12 comments:

Billy said...

I remember Grimble well. I also read the sequel.

From Wikipedia:-

"Freud received 23,500 letters about the work, including 64 letters of complaint from domestic science teachers who thought the book disgraceful."

Fantastic.

And as for design, I wouldn't worry about it, as long as it isn't too complicated it doesn't matter.

Charles Frith said...

It's 3 clicks to change the font permanently. Dashboard, Layout, Fonts & Colours.

Times New Roman is about to make a comeback around 2011 though. I'm good at that sort of thing. Rarely earns me a dollar though.

Fat Roland said...

My blog used to be black. Now it is white.

I call my redesign the "Michael Jackson."

Murph said...

Ah, Byte Magazine. Not as bad as my Bark I recall.

We didn't have these traumas to contend with reading Practical Computing in the early Eighties with the wonderful Jack Schofield puffing sagely at the helm.

Annie said...

I saw a lovely hardback copy of Grimble in a charity shop yesterday, I've never read it and would have bought it, but it was £45.00.

Keep Cultural Snow the same, it will soon be the only blog not mucked about with!

pleite said...

I think your blog looks lovely just as it is. Bright and readable. Which applies to the content too.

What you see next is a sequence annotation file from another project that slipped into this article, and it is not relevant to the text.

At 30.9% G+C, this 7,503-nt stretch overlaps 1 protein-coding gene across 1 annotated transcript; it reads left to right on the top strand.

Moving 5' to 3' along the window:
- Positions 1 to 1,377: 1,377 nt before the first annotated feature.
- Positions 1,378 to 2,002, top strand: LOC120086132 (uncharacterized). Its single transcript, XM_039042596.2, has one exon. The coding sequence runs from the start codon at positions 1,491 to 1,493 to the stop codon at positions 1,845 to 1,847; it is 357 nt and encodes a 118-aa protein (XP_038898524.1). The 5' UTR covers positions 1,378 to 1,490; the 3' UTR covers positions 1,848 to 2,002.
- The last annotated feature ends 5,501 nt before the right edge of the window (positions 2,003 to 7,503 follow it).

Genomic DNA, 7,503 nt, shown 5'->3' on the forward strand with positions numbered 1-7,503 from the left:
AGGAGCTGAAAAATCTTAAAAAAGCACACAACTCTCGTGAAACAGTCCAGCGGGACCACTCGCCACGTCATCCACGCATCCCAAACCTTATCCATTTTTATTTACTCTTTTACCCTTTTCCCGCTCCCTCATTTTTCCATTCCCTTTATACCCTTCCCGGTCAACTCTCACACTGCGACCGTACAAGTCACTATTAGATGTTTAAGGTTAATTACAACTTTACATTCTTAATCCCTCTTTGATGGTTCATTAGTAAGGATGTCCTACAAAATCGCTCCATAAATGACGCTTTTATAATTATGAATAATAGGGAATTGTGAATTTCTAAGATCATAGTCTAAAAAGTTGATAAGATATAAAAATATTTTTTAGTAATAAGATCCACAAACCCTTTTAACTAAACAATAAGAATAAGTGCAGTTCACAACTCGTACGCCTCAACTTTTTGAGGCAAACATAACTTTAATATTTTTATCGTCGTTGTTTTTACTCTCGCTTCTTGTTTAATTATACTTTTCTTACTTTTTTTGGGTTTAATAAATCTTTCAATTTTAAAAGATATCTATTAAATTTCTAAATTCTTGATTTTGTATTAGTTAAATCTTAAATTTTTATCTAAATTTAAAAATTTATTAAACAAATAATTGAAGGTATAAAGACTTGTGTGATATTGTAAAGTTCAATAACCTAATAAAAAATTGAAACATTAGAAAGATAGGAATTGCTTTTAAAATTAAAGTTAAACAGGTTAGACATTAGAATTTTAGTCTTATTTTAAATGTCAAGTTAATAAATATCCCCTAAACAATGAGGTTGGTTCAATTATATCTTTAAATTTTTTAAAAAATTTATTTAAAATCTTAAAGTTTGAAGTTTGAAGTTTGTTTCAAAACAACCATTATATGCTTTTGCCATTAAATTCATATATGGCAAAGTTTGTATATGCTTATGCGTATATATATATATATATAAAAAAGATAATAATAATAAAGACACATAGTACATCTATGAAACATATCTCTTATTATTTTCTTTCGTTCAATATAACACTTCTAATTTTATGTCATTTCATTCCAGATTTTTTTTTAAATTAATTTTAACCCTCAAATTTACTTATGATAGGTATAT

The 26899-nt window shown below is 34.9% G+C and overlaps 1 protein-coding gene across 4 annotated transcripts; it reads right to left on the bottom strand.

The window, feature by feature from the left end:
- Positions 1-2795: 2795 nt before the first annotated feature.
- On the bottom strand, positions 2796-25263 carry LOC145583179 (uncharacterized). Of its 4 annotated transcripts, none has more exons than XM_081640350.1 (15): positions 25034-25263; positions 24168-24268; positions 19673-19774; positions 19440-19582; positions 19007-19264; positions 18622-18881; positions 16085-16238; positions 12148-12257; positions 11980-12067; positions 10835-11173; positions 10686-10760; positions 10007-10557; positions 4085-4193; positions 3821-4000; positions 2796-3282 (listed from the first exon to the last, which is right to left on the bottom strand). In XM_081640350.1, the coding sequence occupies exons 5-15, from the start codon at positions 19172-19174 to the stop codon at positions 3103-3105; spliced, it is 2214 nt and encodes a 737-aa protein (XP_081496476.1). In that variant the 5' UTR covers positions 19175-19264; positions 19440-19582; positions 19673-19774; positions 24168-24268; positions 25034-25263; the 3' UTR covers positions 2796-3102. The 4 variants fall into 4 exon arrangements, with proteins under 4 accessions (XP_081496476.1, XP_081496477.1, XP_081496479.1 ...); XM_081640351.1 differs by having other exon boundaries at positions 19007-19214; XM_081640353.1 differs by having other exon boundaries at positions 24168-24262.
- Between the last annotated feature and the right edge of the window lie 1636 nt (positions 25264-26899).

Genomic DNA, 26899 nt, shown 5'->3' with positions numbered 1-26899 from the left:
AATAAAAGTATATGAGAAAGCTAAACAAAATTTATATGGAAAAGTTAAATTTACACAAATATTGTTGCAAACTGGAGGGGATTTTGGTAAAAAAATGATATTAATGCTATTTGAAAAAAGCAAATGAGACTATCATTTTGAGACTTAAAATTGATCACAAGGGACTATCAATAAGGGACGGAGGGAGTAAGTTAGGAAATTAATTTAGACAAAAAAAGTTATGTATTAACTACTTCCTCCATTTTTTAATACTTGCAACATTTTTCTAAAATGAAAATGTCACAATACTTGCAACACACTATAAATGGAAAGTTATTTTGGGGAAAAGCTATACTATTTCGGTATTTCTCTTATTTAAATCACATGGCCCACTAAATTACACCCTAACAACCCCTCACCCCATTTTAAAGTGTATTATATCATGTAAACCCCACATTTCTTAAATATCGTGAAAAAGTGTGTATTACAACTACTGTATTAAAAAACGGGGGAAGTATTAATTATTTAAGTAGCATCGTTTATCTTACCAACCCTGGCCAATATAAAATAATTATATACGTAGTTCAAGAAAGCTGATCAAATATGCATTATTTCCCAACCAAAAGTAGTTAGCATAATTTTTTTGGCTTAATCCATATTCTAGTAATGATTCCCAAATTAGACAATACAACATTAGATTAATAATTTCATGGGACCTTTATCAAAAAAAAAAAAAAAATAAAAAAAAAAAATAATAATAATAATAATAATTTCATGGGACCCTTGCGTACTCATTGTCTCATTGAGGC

All the best for 2009.

patroclus said...

I agree - there's nothing you need to change about your blog. It's the content that's important, and your content is as great as ever.

I'm pleased to hear that TNR is making a comeback. Is a comeback also predicted for Comic Sans?

Marsha Klein said...

Now Tim, if you REALLY want to see a blog devoid of clever twiddly bits, you need look no further than mine. Please don't change Cultural Snow; Patroclus is right - it's content wot counts.

Also, thank you for the mention of Grimble - Jonathon Cape reissued 'Grimble at Christmas' this year. I'm hoping they follow up with a reissue of 'Grimble' as my copy is falling apart.

All the best for 2009.

clodhopper said...

Wot patroclus and marsha etc said. Nothing wrong with penguin classic and pink on black will not suit.

best for 2009

clod

FirstNations said...

I like your blog; your blog looks just fine, and there is enough blue on it to keep me happy.

now of course i mean blue the color, not blue as in content. although more nudity here in the Cultural Snowfields would be nice now that I come to think of it. what the hey.

Tim Footman said...

Oh well, that told me. Thanks for the reassurance - one less thing to do this year.

As for fonts, can I put in a lone vote for Lucida Handwriting?

Robert Swipe said...

I laughed for days at the bit in Grimble where his parents leave him 50p for his breakfast, but as 50p isn't very appetising, he goes and buys a bacon sandwich with it...

(I was only 30 at the time, obviously...)

£45 notes for a h/back? That's bloody outr....erm, probably about right actually...


You know what they say Tim, "if it ain't broke..."*

Umlaut vacillation: docubio

sounds like one of your readers, Tim...

*...privatise it.